On this week’s episode of 20kUnderDC we’re joined by Robin Bell. An editor, video journalist, and multimedia artist, Robin has displayed his work everywhere from the Phillips Collection to warehouse parties to the facades of burnt-out buildings. His latest projects include ”Projection for Televisions” at Artisphere and the “Decontamination Lounge,” an immersive environment currently set up at Artomatic in Crystal City. In the studio we discuss his work with Positive Force, the fate of the Monseñor Romero Apartments in Mount Pleasant, and why borrowing things from the office is the best way to subsidize an artistic career. Listen to the whole show or read some loosely transcribed excerpts below.
20k: What would you like to start with?
RB: Since we’re here I think I’m going to talk specifically about the outdoor projections at first. We’ve been doing these projections on the [Monseñor Romero Apartments]. There was a fire there in 2008 and the tenants bought the property form a defunct landlord. Were trying to get a little bit of energy about the project and letting the neighbors know that while there’s work going on more support from the neighborhood is needed.
I had the fortune and misfortune to witness the fire when it happened in 2008. I filmed it and put together a few film projects about it and given my footage to people. Every time I walk by the piece of property I go, “I want to project on it.” So this year we started to project—we got some big projectors and we project on the building. We have a lot of fun with it.
My joke with my friends and with the people who show up is that I’m going to do it until there’s neighbors who live in in there that will complain. For the moments its a great canvas. There was actually a little bit of work going on last week where they were knocking down some of the bricks that weren’t working. That was exciting but then nothing has happened since.
20k: It’s been a while. People are still waiting to move back in eventually is the idea, right?
RB: They are. They are actually trying to maintain it as low income housing. The tenants that have lived there and were kicked out are planing on moving back, so it’s really essential that they get in as soon as possible.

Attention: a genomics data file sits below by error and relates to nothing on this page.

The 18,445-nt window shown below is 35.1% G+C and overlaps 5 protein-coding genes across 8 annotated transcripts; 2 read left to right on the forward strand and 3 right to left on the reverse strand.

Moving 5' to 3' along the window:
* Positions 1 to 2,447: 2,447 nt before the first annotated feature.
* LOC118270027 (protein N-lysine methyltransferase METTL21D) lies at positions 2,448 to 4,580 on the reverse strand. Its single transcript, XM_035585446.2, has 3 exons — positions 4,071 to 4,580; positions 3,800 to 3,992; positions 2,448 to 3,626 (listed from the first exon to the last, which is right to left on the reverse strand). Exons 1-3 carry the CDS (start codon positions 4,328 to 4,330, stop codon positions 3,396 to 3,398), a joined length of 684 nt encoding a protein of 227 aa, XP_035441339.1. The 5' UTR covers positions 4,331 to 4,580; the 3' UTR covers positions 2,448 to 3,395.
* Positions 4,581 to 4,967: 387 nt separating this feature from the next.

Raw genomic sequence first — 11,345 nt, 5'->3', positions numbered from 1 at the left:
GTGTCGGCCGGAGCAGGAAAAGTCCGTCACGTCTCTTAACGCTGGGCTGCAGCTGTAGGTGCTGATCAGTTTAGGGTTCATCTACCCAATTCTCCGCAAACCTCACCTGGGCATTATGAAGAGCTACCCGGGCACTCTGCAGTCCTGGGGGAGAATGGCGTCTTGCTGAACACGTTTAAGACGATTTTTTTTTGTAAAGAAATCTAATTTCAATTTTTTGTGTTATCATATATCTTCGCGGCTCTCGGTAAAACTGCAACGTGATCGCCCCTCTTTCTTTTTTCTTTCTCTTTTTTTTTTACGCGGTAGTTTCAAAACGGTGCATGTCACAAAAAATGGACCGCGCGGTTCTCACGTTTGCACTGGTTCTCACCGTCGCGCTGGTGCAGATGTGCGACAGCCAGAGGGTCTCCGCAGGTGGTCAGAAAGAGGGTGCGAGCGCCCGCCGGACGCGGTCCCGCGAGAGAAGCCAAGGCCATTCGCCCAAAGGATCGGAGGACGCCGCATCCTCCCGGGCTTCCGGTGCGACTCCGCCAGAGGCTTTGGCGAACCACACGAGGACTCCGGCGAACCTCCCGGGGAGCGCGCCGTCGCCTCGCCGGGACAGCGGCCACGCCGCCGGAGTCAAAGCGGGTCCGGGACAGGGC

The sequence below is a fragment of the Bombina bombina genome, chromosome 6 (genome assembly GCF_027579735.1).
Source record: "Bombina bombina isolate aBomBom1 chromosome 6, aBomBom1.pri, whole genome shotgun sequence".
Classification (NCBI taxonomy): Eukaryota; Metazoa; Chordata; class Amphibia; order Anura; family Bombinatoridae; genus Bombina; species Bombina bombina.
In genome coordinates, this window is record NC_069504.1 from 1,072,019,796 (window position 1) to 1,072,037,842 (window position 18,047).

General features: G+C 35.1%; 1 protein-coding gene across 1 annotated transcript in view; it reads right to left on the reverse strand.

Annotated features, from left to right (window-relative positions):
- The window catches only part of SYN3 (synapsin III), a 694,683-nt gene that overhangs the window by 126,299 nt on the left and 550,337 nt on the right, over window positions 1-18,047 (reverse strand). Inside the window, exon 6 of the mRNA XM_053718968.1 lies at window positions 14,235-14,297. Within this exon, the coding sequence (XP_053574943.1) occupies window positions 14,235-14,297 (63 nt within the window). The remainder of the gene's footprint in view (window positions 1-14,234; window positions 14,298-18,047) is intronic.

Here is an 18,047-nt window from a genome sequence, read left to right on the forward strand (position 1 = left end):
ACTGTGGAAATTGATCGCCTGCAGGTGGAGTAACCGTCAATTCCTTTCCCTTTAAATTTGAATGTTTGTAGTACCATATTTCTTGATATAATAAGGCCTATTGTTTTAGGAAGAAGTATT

20k: What about your work at Artomatic?
RB: I love Artomatic. I say that with pride. I think Artomatic is a great event for DC. It brings together a lot of people. You know, there really are a lot of creative people in Washington, DC and we don’t always get a chance to come together. Not everything is what you want to see and there is a lot of great finds there as well. You have this temporary community that all comes together for a month once every year or two.
We decided to come together and makes this great lounge which we call the “Decontamination Lounge.” It’s all about genetically modified foods.
20k: It features stuff you’ve done on Monsanto.
RB: Exactly. You know one of the projects I’m interested in right now is genetically modified foods and how they effect us, how we’re basically guinea pigs to these multinational companies—specifically Monsanto—which have basically bought our congressional leaders. There is a lot of pressure right now from people all around the world to hold them accountable. Its been a real treat to be able to document all that.
Artomatic is this place where you can kind of put together what you want in a space. There’s no curator; you are the curator and you have your space. I walked in there ans was like, “We’re going to be next to a cafe. Well, shoot, everyone is going to be eating genetically modified foods, might as well set up a little lounge.” A friend gave us a couch, we painted the room yellow, every now and then you can walk in the room and you’ll see a bunch of people dressed up in hazmat suits. There’s footage and we’ve got this video instillation and some of the photographs I’ve taken from the campaign [against Monsanto].